WATCHES. common one, " that London Bridge was The precise period when watches built upon woolsacks,”-that is, the were first used is not known; the earliest expence of the fabric, which was in- on record were invented at Nuremburgh trusted with the care of “ Peter," the by Peter Hell, in the year 1490, and minister of St. Mary, Colechurch, about were called “Nuremburgh Eggs," on the end of the 12th century, was de- account of their oval form ; and most frayed by an impost, expressly laid for of the ancient watches, in the different the purpose, upon the wool brought to collections of our antiquaries, are of the metropolis.
H.B.A. such figure. In 1500, George Purback,
a mathematician of Vienna, possessed
a watch that described seconds, which The present Duke of Brunswick, he applied to the purpose of taking Charles-Frederick, was born in October astronomical observations, so that they 1804, and under the guardianship of our must then have arrived at great perfece recently deceased monarch, succeeded tion. A watch, supposed to have behis father on the 16th of July, 1815. He longed to Robert Bruce, King of Scottook possession of his inheritance in land, who reigned from 1305 to 1328, October, 1823, and two years afterwards was said to have been dug up at Bruce ceded the principality of Oels in Silesia Castle not many years since. --The Emto his brother William. He is descend- peror Charles the Fifth is stated to have ed from the House of Este, by the mar- had several watches, with which he was riage of the Margrave of Este with Cu- accustomed, after his abdication, to niza, heiress of the house of Guelph ; amuse himself by trying to keep them on which occasion he transferred his all in an exact agreement of time ; but residence to Germany. His duchy be- modern authors state that they were fore the cessation of Oels, contained a only small table clocks. population of 336,609 souls ; it is at this moment computed at 250,000. The JULY A REVOLUTIONARY MONTH. chief towns are Brunswick, 36,200 in On the 9th of this month, in the year habitants; Wolfenbuttel, 7810 ; and 1386, the despotism exercised over SwitHelmstadt, 5400. Classed according to zerland by the House of Austria was their religious tenets, the Duchy of wrecked on the field of Sempach. On Brunswick contains 239,300 Lutherans, the 26th of July, 1581, the Confedera. 2300 Catholics, 1200 of the Reformed tion of the Low Countries promulgated Church, and 1200 Jews ; it has one an edict by which they renounced their Lyceum, (high church or university), allegiance to Philip II. On the 11th of two seminaries for teachers, four Gym- July, 1690, James II. lost the battle of nasia, 63 civic schools, and 369 nation- the Boyne, which for ever excluded al, or rural schools. Its revenues both himself and his posterity from the amount to £218,000 per annum ; its throne of Great Britain. On the 4th of expenditure to £215,000 ; and its Pub- July, 1776, the Congress of the United lic Debt to £320,000. Of the military States declared their country indepenforce, one half of whom are usually on dent of the English crown. On the 14th furlough, the numters are 2432. Dur- of July, 1789, the fag of liberty waved ing the minority of Charles, our late over the Bastille. And on the 25th of sovereign George IV. conferred a con- July, 1830, Charles X. of France, sign. stitution on his subjects. This took ed the death-warrant of his dynasty.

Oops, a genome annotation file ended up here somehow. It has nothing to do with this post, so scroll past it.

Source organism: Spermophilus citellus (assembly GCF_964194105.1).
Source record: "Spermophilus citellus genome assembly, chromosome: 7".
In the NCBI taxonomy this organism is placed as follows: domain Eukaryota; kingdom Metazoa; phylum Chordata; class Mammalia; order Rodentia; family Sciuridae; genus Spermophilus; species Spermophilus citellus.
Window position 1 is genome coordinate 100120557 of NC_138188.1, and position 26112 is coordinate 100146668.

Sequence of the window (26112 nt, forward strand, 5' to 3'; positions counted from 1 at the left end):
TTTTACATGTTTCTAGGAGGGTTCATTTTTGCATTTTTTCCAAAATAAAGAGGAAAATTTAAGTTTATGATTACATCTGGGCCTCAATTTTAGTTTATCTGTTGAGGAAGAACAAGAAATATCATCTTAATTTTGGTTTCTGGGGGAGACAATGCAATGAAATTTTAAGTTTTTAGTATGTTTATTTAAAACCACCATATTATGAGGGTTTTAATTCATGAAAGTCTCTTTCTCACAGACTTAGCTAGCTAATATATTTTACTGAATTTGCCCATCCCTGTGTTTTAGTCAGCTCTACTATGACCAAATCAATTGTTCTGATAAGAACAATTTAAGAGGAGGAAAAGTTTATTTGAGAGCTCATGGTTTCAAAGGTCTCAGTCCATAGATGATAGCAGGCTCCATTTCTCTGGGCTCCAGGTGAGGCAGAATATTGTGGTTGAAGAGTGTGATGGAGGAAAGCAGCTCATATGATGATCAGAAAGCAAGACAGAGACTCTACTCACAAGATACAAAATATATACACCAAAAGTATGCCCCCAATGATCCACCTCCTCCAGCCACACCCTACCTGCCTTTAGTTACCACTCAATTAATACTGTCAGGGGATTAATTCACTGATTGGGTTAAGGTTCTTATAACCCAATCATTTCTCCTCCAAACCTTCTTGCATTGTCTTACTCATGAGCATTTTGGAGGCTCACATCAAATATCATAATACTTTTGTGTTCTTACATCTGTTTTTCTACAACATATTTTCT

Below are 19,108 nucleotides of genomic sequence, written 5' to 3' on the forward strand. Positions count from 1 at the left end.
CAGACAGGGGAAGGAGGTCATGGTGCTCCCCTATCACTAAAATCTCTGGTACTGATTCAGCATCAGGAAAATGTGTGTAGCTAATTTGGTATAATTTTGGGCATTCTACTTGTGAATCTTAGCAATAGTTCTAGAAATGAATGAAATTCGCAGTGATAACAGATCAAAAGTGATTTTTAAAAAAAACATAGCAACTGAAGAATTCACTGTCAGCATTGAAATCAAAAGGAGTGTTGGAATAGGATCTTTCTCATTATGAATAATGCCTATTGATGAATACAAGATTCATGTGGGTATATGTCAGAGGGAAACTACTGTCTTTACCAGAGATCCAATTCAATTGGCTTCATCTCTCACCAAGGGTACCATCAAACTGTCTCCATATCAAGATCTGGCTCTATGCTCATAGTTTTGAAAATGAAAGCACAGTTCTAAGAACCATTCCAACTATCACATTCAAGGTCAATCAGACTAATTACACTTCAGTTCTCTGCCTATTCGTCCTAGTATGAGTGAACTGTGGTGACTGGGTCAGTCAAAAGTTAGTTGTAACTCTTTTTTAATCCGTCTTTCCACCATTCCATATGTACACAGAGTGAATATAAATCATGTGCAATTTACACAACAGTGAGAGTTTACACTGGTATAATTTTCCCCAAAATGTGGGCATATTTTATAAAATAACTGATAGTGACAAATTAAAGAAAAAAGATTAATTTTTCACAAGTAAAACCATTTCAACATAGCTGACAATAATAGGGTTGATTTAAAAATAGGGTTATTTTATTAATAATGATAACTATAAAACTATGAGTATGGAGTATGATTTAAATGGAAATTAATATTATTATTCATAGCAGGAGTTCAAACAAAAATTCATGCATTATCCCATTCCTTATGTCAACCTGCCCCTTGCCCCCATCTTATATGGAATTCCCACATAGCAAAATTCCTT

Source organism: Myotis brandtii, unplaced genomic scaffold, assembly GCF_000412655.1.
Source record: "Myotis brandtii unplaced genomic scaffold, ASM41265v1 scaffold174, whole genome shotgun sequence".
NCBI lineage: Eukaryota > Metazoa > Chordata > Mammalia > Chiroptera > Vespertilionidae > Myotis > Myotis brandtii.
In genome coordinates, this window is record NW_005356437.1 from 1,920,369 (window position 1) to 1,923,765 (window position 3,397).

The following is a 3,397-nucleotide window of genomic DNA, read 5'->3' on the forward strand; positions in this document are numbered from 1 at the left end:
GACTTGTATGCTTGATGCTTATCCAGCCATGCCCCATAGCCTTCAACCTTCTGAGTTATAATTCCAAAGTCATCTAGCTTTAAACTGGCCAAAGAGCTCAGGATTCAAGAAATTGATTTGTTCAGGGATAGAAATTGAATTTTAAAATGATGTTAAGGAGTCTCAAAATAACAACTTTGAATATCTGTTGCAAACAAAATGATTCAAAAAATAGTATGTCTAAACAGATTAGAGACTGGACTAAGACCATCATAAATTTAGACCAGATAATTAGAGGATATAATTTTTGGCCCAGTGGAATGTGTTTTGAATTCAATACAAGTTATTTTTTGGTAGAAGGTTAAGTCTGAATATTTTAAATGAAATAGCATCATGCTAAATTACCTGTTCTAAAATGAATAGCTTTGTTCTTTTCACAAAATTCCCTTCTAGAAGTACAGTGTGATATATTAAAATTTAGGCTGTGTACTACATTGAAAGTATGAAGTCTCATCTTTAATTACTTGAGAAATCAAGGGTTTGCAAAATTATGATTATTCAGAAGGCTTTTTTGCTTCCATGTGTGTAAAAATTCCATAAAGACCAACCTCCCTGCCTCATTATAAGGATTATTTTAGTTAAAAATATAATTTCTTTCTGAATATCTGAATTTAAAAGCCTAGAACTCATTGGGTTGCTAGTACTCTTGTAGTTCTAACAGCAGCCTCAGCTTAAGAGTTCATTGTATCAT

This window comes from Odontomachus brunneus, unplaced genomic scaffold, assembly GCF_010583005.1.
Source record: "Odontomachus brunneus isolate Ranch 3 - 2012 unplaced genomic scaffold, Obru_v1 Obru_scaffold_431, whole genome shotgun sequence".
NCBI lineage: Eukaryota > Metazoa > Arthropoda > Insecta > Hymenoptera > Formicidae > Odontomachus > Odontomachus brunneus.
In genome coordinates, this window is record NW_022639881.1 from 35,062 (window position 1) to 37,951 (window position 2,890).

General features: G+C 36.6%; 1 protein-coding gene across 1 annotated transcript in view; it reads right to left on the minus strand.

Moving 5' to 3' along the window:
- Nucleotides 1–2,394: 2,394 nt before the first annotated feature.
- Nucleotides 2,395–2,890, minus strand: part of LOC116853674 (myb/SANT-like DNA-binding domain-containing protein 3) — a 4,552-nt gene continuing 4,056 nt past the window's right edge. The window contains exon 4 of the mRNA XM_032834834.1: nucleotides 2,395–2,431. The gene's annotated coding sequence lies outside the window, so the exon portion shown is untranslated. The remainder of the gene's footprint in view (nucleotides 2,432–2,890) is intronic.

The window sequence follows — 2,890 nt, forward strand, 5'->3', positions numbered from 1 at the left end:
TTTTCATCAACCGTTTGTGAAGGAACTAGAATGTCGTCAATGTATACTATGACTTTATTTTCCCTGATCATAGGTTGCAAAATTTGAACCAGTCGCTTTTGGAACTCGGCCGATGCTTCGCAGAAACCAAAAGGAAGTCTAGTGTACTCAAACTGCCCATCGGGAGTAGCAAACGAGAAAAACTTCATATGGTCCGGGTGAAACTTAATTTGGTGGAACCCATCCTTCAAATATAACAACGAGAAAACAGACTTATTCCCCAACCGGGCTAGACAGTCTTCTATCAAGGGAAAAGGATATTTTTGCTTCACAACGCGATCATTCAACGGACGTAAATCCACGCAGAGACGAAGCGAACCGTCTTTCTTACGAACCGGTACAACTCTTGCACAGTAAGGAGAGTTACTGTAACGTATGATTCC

ace on the 19th of January, 1820, and it gave the assembly of the states the right of approving or refusing the taxes King Henry II. and King John, were and organic laws proposed by the go- each crowned three times ; Henry III. vernment. The casting of this consti- twice; and Henry VI. was crowned tution into the “ tub of passive obe- once in France and once in England,
tation being considered as a crisis of the At Middle Raisin, a village in Lin- plague at Athens, and the hope that, colnshire, is a free grammar school, when it was attained, the patient had a founded in the reign of Edward VI. chance of recovery. The common seal, still used by the trustees of this foundation, exhibits a
Anecdotiana. man exercising the birch upon a sensitive part of a suppljant youth, while
A TAR'S EXPEDIENT. other scholars are shewn at their forms. Bernard, in his “Retrospections of The motto— Qui parcit virgam odio the Stage,” relates the following chafilium, 1552.” He who spares the rod racteristic anecdote of a son of Neptune. hates the child.
“ Sir John Jervis's crew had been paid.
off at Plymouth, and the ship put in Customs of Warious Countries. dock ; but immediately after, he receiv
ed an order from the Admiralty to refit